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A lot of talk about Eco, not much on the article! For my money, it's off the mark. The 'freedom' in open world games is mostly an illusion, and we seem to be getting away from it, as the technological demands increase. Generally the only freedom is the order in which you undertake the pre-scripted missions. Years ago in Morrowind, you could kill quest giving NPCs and wreck the story, but in Fallout 4 all essential characters are weirdly immortal.

Your 'choices' are overblown. For example, in Far Cry 4 you have the option to kill a character or not (on the orders of another). In your report, you refer to them as having been "taken care of". You can't even change the dialogue. Your reward is a different epilogue movie. It's all more choose your own adventure than choose your own War and Peace. You can see the game designers dilemma - why expend massive effort on branching paths when any given player will only choose one? Far Cry 4 also had an amusing bug - you could also choose to destroy a temple or not. However the bug meant the game would show you the non-destroyed model when past a certain range, suddenly popping to the correct model as you approached. The mask literally slipping!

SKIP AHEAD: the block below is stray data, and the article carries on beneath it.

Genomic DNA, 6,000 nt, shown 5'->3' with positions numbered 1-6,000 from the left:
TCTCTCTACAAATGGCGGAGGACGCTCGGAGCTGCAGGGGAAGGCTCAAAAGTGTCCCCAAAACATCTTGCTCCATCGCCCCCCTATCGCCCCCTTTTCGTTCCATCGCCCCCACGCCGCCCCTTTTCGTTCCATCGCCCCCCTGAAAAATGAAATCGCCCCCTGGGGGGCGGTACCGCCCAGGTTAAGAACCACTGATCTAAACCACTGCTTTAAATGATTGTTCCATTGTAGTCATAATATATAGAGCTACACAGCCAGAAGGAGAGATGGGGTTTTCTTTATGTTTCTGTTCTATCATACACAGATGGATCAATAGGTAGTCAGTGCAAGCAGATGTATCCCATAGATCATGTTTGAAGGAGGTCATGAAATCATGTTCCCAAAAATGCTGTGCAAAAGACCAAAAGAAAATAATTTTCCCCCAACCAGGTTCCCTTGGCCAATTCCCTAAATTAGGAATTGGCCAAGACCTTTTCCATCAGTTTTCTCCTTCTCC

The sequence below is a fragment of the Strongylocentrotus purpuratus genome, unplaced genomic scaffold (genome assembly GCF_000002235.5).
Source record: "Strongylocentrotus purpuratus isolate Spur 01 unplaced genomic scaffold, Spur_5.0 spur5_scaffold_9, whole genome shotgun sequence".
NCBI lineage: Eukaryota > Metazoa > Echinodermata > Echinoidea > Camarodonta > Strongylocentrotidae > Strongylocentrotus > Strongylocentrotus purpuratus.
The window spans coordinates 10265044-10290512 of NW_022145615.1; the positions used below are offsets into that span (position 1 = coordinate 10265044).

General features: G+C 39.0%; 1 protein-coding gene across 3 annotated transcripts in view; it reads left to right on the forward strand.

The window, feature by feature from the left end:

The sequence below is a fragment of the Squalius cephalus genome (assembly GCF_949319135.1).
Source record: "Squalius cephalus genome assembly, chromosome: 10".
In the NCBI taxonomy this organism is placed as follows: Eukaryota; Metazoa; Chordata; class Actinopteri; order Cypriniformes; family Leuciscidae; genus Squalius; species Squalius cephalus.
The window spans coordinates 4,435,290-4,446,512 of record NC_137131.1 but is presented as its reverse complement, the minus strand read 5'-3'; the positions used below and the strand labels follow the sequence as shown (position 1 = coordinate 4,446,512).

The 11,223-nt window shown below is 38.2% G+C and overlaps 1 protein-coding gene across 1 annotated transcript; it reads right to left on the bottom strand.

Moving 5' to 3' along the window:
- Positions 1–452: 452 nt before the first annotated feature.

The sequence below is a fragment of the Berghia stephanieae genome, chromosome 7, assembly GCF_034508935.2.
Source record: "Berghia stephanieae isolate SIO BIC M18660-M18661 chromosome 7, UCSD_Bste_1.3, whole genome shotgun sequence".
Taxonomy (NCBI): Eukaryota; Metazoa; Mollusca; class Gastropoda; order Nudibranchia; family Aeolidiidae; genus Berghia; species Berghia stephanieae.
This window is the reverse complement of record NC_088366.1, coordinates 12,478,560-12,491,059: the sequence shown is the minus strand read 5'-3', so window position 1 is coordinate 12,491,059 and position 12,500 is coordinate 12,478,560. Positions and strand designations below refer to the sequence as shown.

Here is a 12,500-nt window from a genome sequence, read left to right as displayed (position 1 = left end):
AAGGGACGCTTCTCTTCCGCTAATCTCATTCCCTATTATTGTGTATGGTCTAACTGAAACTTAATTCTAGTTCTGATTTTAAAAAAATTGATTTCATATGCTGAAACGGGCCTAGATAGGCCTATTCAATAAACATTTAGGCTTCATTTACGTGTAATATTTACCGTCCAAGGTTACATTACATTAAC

Even non-open world games stuggle to provide meaningful agency. The much acclaimed Walking Dead allowed many choices, from which all resulting divergences were soon neatly resolved funneling the player to exactly one ending.

Honorable mentions : Fallout New Vegas, which offered so many options it almost collapsed under its own weight, and until Until Dawn, an interactive horror movie in which every single character can live or die.

Your examples are all AAA titles, where the expectation is one of voice acting and highly polished animations, etc. It's pretty difficult branch plot lines when you carry such a high cost of production. Perhaps one day, computers will be able to improvise voice acting, plot lines and art. Until then, if we want any semblance of real openness, we have to stick to relatively low-cost of production / algorithmic / generated content, like Minecraft, Dwarf Fortress, No Man's Sky, etc. These games are all limited in many ways, but at least use the player's imagination to fill in the gaps in creative ways.

For sure, but I would class those more as "sandbox" games, which the article specifically includes. But as always, indies are where the interesting experiments are!

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